Dr. David Kimbro FSU Coastal & Marine Lab
Although we’ve busied ourselves this summer by selecting research sites and practicing various aspects of our sampling program, we have still not collected any ‘real’ data concerning the objectives of our biogeographic oyster project. Well, this post will be short because as I write this we are hectically preparing to begin said research. Coincidentally, tropical storm Bonnie has also decided to begin her work in the Gulf at the same time!
Despite Bonnie, it’s pretty exciting that over the next week three different research teams will be on oyster reefs encompassing 1,000 miles of shoreline (see map) and will perform the exact same research. If executed well, this coordinated sampling will allow us to compare how predator assemblages on oyster reefs differ from north to south.
To make sure things run as smoothly as possible, we’ve had multiple conference calls over the past two weeks to verify that everyone is on the same page and to trouble shoot problems that we failed to consider during initial planning of the project.
From the results of much horse trading, we now have the following schedule:
(1) Deploy gill nets during an evening at low tide; this gear targets larger fish and we assume fish use reefs more during the evening.
- To prevent the nets from getting caught on the reefs, causing them to not float up with the flooding tide and thus failing to ‘fish’, we are hanging the top of each net around three large PVC posts, which should be lots of fun to bring out and insert into the reefs.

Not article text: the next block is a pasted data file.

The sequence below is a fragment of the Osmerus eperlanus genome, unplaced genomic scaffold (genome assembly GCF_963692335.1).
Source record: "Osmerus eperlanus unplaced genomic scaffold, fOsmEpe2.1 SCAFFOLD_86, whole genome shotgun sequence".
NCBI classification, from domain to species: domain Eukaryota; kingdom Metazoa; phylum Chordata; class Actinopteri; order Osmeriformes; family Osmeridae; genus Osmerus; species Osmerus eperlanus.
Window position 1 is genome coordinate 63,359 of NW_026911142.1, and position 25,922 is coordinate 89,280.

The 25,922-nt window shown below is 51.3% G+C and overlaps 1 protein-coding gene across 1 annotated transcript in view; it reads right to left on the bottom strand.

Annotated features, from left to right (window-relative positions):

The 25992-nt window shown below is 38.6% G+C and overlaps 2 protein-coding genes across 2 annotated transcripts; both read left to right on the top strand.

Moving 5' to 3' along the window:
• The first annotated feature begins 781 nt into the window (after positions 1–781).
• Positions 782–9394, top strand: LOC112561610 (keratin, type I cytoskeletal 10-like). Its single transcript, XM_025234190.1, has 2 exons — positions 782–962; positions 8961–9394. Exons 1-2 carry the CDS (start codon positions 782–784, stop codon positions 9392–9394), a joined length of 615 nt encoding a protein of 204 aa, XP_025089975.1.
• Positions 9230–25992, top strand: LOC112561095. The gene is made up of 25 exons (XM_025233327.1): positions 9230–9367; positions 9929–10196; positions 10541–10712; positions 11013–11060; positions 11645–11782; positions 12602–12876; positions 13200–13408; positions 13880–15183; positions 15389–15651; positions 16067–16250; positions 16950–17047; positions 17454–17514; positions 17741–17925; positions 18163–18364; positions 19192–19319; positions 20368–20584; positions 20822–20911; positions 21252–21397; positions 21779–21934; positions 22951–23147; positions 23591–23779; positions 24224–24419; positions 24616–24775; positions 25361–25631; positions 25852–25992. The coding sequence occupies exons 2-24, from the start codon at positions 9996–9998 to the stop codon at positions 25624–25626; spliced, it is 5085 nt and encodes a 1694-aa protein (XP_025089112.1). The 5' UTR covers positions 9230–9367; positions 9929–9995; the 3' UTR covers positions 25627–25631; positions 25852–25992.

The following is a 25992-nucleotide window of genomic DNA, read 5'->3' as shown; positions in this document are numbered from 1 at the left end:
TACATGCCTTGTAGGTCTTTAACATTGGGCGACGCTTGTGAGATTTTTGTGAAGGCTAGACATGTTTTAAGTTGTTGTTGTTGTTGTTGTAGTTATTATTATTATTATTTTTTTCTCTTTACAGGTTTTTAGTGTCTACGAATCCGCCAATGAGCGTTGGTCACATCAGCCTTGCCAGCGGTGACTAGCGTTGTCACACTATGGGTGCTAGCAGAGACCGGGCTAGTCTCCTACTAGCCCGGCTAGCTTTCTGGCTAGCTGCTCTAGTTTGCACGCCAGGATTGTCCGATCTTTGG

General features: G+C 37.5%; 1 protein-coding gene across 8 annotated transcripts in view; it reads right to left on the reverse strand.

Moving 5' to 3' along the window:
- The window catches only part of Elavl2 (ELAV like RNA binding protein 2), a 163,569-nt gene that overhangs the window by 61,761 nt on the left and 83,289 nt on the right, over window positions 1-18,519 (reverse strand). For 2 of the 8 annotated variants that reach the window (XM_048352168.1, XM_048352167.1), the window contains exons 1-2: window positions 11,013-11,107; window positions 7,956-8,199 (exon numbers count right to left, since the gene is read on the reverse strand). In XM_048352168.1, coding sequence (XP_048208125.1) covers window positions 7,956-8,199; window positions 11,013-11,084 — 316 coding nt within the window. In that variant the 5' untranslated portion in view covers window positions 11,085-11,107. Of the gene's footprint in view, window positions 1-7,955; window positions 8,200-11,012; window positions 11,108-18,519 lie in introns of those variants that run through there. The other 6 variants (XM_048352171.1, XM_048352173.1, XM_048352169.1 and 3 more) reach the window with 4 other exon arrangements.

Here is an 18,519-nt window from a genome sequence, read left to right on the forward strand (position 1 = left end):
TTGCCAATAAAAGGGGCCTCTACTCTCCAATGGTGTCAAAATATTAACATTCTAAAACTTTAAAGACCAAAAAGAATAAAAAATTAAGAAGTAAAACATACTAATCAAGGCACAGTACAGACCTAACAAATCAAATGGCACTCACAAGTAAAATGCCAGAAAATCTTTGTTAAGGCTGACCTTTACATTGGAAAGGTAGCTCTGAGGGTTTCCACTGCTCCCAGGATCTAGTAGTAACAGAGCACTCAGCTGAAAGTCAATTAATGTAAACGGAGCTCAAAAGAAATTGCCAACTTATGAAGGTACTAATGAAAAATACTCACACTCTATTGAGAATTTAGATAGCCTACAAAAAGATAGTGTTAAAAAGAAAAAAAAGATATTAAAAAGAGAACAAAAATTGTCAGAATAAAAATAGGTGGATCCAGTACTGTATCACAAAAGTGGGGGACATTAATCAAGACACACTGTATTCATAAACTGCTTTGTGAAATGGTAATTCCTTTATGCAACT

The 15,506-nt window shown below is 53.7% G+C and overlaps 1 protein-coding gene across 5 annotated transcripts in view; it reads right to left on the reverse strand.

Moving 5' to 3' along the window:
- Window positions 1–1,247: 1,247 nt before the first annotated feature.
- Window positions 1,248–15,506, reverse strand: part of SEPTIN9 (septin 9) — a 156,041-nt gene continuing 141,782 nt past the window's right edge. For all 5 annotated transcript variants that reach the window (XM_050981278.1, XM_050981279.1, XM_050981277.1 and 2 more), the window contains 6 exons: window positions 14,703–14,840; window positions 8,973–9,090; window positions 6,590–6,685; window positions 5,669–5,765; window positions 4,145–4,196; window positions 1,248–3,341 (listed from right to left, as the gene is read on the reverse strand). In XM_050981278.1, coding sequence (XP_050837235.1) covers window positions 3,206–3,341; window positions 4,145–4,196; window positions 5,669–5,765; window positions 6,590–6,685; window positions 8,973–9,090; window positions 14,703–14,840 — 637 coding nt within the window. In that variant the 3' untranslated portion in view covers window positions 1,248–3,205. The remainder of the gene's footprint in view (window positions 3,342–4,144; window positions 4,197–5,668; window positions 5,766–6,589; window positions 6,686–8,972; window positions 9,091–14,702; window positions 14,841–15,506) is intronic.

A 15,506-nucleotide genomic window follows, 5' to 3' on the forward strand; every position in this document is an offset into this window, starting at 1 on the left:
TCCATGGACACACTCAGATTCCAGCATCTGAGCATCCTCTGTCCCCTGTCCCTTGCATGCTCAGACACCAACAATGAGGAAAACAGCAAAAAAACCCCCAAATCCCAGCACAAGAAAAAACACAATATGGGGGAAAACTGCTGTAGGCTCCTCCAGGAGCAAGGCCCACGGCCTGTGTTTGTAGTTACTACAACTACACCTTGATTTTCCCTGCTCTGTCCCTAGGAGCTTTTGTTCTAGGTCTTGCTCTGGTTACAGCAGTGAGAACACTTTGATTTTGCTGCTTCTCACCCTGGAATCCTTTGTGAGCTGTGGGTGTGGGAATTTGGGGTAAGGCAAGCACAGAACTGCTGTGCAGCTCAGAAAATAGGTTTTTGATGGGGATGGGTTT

- Nets will ‘fish’ for one tidal cycle- we’ll rush out at dawn to catch and subsequently release surviving fish.
(2) After processing gill net data during the following low tide, we’ll then deploy three kinds of traps (2 replicates each = 6 traps) to each reef to ‘passively’ sample relative abundance of smaller fishes and invertebrates that utilize the reef habitat. These traps will ‘fish’ for six hours (three hours after low tide until three hours after high tide) and will integrate fish usage of reefs across the portion of tide that fish are present on reefs.
(3) After processing the trap data, we’ll then rinse gear, load it onto a truck, grab a cup of coffee, and quickly (but safely) drive to our next study site to repeat the process. Having to coordinate our sampling around the tidal schedule of multiple estuaries makes this sampling feel somewhat like a relay race. But if all goes well, by next Friday, my team as well as the other two involved in this study will have collected these data in 12 different estuaries!
I’m looking forward to telling you how it all unfolded in my next post.